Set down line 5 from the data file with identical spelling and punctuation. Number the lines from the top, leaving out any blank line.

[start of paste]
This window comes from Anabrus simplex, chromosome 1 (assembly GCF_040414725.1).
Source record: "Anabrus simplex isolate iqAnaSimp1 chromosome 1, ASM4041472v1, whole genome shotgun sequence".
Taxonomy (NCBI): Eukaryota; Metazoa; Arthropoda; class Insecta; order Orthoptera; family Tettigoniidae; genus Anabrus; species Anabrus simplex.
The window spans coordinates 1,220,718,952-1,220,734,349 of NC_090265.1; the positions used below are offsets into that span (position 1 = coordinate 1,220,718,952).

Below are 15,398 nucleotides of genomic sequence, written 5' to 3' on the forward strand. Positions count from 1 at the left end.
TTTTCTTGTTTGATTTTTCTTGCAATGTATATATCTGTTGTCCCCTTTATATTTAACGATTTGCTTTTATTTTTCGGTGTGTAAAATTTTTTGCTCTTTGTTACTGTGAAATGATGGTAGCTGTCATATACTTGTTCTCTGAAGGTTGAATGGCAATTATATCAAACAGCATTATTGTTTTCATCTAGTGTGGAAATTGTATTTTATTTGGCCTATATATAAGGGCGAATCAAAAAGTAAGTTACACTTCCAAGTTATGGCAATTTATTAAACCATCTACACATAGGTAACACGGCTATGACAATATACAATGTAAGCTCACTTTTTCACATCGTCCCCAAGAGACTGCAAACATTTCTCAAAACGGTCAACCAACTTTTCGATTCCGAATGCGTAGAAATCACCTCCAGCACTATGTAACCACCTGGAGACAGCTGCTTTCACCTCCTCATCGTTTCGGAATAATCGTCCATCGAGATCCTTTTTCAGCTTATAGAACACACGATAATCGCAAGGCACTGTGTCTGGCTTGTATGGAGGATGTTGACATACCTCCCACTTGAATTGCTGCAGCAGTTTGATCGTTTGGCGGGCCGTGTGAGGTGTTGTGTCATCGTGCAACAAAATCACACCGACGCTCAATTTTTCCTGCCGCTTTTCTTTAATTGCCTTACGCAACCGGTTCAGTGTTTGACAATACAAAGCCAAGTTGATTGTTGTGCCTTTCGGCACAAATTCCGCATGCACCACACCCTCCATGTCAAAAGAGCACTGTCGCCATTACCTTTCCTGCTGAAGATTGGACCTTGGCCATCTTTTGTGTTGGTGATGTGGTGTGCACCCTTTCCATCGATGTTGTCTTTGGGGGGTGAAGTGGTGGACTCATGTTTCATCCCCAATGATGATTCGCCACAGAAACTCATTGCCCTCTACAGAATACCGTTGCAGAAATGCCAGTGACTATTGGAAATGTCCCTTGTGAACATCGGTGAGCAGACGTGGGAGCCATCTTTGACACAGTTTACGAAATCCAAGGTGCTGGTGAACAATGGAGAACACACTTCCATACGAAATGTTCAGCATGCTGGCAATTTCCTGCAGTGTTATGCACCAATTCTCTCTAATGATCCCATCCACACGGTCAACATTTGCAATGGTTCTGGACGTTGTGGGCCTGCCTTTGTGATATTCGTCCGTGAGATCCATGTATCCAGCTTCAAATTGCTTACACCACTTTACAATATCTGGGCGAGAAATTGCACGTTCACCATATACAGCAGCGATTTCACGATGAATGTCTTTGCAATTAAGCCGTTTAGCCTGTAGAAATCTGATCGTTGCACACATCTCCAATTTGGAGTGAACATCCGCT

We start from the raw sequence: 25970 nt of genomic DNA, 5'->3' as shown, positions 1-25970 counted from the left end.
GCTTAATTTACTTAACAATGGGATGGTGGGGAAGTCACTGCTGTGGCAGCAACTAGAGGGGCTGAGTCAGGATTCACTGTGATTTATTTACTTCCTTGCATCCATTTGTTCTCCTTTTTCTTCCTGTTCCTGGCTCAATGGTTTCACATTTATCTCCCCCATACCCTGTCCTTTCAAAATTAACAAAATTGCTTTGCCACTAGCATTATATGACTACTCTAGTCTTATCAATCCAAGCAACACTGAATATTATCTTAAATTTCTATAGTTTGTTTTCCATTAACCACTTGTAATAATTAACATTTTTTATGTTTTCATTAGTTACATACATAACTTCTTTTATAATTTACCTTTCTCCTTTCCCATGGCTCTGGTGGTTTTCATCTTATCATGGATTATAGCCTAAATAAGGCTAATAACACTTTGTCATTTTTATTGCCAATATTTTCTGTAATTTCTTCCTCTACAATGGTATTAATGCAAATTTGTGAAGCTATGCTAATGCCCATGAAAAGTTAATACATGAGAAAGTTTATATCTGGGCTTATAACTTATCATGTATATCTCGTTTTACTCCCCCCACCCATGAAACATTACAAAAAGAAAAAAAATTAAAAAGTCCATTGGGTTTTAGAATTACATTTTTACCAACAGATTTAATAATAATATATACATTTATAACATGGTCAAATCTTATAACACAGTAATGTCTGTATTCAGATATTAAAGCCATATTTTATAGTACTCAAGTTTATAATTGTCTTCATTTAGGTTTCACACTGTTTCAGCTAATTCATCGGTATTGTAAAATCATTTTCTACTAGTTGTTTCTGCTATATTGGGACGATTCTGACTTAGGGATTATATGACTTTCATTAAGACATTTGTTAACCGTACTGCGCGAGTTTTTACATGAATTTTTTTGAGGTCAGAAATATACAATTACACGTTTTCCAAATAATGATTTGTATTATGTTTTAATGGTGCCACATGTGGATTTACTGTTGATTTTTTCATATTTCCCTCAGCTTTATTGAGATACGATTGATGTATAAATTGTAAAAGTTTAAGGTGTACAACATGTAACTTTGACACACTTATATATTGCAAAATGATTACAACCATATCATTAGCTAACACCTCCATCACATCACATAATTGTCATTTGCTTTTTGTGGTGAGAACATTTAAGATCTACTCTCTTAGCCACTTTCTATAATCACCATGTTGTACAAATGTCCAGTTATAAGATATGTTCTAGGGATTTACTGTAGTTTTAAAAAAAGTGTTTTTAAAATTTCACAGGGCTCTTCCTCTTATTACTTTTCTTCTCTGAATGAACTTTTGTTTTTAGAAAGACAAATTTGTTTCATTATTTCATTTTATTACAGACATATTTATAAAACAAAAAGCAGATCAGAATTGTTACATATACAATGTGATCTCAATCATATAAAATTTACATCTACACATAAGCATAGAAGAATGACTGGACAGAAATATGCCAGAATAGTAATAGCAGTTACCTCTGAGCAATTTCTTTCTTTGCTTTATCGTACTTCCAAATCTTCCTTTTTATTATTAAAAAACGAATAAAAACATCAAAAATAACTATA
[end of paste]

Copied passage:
Below are 15,398 nucleotides of genomic sequence, written 5' to 3' on the forward strand. Positions count from 1 at the left end.